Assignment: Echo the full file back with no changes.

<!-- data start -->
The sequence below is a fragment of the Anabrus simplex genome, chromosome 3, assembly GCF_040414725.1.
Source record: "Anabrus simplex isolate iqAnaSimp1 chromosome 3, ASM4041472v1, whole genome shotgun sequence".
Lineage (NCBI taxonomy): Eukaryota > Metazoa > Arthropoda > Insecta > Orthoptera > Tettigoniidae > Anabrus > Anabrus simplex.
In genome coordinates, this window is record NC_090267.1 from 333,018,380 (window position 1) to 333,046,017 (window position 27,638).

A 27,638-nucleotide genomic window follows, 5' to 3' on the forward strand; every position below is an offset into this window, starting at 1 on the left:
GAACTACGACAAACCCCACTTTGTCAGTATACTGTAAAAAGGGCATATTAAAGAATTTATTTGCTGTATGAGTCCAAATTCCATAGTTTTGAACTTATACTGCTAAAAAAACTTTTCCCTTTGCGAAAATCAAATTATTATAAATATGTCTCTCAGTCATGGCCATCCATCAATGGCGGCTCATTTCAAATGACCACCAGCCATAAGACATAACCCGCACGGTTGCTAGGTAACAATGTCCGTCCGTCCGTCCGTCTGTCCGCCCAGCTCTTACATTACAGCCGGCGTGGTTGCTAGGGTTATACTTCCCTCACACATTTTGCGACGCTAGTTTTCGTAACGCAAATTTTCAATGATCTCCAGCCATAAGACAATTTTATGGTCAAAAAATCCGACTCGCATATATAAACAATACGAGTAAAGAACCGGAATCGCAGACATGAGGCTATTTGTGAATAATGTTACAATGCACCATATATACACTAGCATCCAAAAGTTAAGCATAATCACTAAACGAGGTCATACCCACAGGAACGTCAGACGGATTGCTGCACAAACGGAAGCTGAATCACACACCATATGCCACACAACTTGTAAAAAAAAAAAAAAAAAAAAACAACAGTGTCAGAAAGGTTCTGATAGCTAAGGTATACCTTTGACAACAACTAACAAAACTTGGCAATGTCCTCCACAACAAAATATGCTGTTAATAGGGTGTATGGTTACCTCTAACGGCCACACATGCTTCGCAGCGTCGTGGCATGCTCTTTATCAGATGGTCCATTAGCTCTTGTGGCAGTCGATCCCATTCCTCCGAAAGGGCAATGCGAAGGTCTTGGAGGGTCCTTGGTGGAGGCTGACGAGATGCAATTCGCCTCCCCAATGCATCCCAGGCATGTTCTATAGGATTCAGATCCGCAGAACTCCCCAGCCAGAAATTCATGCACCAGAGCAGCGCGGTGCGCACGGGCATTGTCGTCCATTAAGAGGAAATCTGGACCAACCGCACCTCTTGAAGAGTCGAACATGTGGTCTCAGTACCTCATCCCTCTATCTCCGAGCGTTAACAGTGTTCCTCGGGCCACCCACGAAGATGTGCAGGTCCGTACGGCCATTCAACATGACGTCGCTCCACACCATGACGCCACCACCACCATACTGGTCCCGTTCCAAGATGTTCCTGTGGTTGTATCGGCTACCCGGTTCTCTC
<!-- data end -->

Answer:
The sequence below is a fragment of the Anabrus simplex genome, chromosome 3, assembly GCF_040414725.1.
Source record: "Anabrus simplex isolate iqAnaSimp1 chromosome 3, ASM4041472v1, whole genome shotgun sequence".
Lineage (NCBI taxonomy): Eukaryota > Metazoa > Arthropoda > Insecta > Orthoptera > Tettigoniidae > Anabrus > Anabrus simplex.
In genome coordinates, this window is record NC_090267.1 from 333,018,380 (window position 1) to 333,046,017 (window position 27,638).

A 27,638-nucleotide genomic window follows, 5' to 3' on the forward strand; every position below is an offset into this window, starting at 1 on the left:
GAACTACGACAAACCCCACTTTGTCAGTATACTGTAAAAAGGGCATATTAAAGAATTTATTTGCTGTATGAGTCCAAATTCCATAGTTTTGAACTTATACTGCTAAAAAAACTTTTCCCTTTGCGAAAATCAAATTATTATAAATATGTCTCTCAGTCATGGCCATCCATCAATGGCGGCTCATTTCAAATGACCACCAGCCATAAGACATAACCCGCACGGTTGCTAGGTAACAATGTCCGTCCGTCCGTCCGTCTGTCCGCCCAGCTCTTACATTACAGCCGGCGTGGTTGCTAGGGTTATACTTCCCTCACACATTTTGCGACGCTAGTTTTCGTAACGCAAATTTTCAATGATCTCCAGCCATAAGACAATTTTATGGTCAAAAAATCCGACTCGCATATATAAACAATACGAGTAAAGAACCGGAATCGCAGACATGAGGCTATTTGTGAATAATGTTACAATGCACCATATATACACTAGCATCCAAAAGTTAAGCATAATCACTAAACGAGGTCATACCCACAGGAACGTCAGACGGATTGCTGCACAAACGGAAGCTGAATCACACACCATATGCCACACAACTTGTAAAAAAAAAAAAAAAAAAAAACAACAGTGTCAGAAAGGTTCTGATAGCTAAGGTATACCTTTGACAACAACTAACAAAACTTGGCAATGTCCTCCACAACAAAATATGCTGTTAATAGGGTGTATGGTTACCTCTAACGGCCACACATGCTTCGCAGCGTCGTGGCATGCTCTTTATCAGATGGTCCATTAGCTCTTGTGGCAGTCGATCCCATTCCTCCGAAAGGGCAATGCGAAGGTCTTGGAGGGTCCTTGGTGGAGGCTGACGAGATGCAATTCGCCTCCCCAATGCATCCCAGGCATGTTCTATAGGATTCAGATCCGCAGAACTCCCCAGCCAGAAATTCATGCACCAGAGCAGCGCGGTGCGCACGGGCATTGTCGTCCATTAAGAGGAAATCTGGACCAACCGCACCTCTTGAAGAGTCGAACATGTGGTCTCAGTACCTCATCCCTCTATCTCCGAGCGTTAACAGTGTTCCTCGGGCCACCCACGAAGATGTGCAGGTCCGTACGGCCATTCAACATGACGTCGCTCCACACCATGACGCCACCACCACCATACTGGTCCCGTTCCAAGATGTTCCTGTGGTTGTATCGGCTACCCGGTTCTCTC